Cost Reductions Aberdeen research of enterprises that have outsourced management of specific procurement processes and/or specific categories of spending have been able to achieve material cost reductions that average between 10 percent and 25 percent. In some cases, material cost reductions topped 30 percent for specific categories of spending. PSPs are able to deliver such cost savings through deep category domain expertise and market knowledge, proven procurement processes, and purchase volume aggregation across multiple clients. Likewise, PSPs deliver services to multiple clients using a common infrastructure. Such economies of scale enable PSPs to deploy and manage the latest technologies and expertise and to distribute the costs of this infrastructure across all customers. As a result, PSPs can enable certain procurement processes faster and at a lower cost than most enterprises could develop on their own. And because the PSP manages the process and the resources and assets required to execute that process, outsourcing enables enterprises to achieve these benefits with much less risk. In this sense, outsourcing can be viewed as a strategy to turn fixed assets with fixed costs into flexible assets that carry variable costs and that can be rapidly scaled and adjusted to meet changing requirements.
Success requires enterprises to view outsourcing as a way to enhance overall procurement and supply management operations by transitioning under-performing assets or processes to third parties that can deliver greater economies of scale, process efficiencies, and enhanced domain expertise than are available or practical to develop in-house. In other words, an enterprise should outsource a procurement activity if it cannot sufficiently perform the process internally or if the process does not support the company’s competitive differentiation. Chief benefits that enterprises have derived from outsourcing procurement include reducing costs, improving processes and expertise, and enhancing their focus on core competencies.
There are considerable benefits to outsourcing non-core activities, including: Making more time for internal staff to focus on the business’s core activities. Providing the ability to access expert, high quality services without the need for staff training and operating costs, investment in new technologies etc. Allowing increased productivity and efficiency in outsourced activities. Streamlining of operations. Faster adaptation to change. Decreased issues with team management. Reduced overall operational costs.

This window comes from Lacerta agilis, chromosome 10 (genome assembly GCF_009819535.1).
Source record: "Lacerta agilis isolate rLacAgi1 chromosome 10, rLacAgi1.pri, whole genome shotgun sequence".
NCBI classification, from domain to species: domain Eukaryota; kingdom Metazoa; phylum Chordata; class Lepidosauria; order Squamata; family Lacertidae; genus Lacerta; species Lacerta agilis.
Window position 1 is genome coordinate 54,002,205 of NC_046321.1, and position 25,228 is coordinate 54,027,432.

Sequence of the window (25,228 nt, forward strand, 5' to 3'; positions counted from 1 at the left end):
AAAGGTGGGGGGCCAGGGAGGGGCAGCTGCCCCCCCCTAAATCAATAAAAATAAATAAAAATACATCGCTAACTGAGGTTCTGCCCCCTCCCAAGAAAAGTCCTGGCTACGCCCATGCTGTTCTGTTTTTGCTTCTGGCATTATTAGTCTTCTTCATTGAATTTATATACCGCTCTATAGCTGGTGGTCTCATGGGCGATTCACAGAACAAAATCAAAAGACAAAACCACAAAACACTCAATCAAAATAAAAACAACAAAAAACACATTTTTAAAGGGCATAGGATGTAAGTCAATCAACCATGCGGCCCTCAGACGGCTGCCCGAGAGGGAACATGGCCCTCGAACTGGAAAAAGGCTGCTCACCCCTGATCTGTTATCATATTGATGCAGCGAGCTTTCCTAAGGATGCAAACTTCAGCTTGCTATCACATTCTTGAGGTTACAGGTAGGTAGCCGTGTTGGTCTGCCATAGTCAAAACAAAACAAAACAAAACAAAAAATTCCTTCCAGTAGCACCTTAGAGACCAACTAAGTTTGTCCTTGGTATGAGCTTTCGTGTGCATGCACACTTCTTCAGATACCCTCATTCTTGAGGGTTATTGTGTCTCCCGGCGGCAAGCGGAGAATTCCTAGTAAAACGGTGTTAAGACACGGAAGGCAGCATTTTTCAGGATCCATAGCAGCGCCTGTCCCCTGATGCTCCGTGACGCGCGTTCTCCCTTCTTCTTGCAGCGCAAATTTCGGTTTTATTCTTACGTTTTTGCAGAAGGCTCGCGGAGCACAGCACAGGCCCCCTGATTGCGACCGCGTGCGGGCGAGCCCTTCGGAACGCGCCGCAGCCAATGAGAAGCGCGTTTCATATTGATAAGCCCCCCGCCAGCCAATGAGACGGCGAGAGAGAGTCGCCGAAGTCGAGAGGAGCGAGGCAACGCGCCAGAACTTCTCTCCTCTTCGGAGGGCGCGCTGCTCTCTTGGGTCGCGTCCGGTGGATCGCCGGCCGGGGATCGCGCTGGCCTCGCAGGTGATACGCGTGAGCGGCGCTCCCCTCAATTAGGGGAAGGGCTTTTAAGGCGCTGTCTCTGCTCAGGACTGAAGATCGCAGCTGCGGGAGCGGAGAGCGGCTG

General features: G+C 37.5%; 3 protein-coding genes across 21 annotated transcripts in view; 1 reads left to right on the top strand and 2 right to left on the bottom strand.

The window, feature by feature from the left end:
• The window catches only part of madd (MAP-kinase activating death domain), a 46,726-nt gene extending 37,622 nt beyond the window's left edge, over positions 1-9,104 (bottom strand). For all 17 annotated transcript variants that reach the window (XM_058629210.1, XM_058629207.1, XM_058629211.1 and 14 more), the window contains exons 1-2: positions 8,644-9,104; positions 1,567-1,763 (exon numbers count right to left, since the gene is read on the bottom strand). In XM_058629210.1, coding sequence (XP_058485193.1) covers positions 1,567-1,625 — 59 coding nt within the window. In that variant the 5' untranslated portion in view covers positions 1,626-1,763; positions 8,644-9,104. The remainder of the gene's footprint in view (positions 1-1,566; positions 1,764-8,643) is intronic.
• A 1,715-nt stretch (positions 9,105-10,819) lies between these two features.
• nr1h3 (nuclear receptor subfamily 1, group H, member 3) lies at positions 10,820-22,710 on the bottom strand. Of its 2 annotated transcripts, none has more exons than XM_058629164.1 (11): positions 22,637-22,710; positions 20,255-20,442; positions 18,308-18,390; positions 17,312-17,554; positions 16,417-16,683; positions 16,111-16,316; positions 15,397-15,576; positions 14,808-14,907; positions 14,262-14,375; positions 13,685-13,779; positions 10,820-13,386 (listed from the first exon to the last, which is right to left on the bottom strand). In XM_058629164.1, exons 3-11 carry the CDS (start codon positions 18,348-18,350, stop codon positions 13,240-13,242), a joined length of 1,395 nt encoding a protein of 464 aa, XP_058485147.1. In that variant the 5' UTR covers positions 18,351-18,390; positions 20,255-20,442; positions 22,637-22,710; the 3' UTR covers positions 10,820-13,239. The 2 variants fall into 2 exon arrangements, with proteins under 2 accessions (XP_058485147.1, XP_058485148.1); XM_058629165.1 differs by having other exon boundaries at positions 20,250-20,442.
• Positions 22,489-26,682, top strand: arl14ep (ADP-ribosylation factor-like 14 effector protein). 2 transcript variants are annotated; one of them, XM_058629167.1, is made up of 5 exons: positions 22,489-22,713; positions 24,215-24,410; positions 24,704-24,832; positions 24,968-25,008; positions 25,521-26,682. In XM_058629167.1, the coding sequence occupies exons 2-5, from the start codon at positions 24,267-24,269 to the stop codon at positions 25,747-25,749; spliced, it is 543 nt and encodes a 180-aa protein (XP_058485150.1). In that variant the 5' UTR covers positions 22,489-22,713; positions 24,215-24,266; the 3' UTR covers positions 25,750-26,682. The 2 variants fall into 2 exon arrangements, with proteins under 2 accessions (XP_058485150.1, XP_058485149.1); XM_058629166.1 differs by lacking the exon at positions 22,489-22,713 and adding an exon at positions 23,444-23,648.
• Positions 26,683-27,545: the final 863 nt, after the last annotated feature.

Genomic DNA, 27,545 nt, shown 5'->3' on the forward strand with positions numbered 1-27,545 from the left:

Direct vs. Indirect Procurement Spend The difference between direct and indirect spend often causes confusion. Let’s review definitions and examples for both key areas of procurement. Direct spend in procurement refers to goods and services that are directly related to making products. Examples may include raw materials, components, hardware and services related to manufacturing processes. Indirect spend in procurement is the sourcing of goods and services not directly related to manufacturing of products. Indirect procurement enables businesses to maintain and develop its operations. Examples of indirect spend categories include: marketing services (media buying, agency fees) professional services (consultancies, advisors) travel and lodging MRO (maintenance, repair and operations) information technology (hardware, software) HR related services (recruitment, training) transportation and fleet management utilities (gas, electricity, water)
Making more time for internal staff to focus on the business’s core activities.
• Providing the ability to access expert, high quality services without the need for staff
training and operating costs, investment in new technologies etc.
• Allowing increased productivity and efficiency in outsourced activities.
• Streamlining of operations.
• Faster adaptation to change.
• Decreased issues with team management.
• Reduced overall operational costs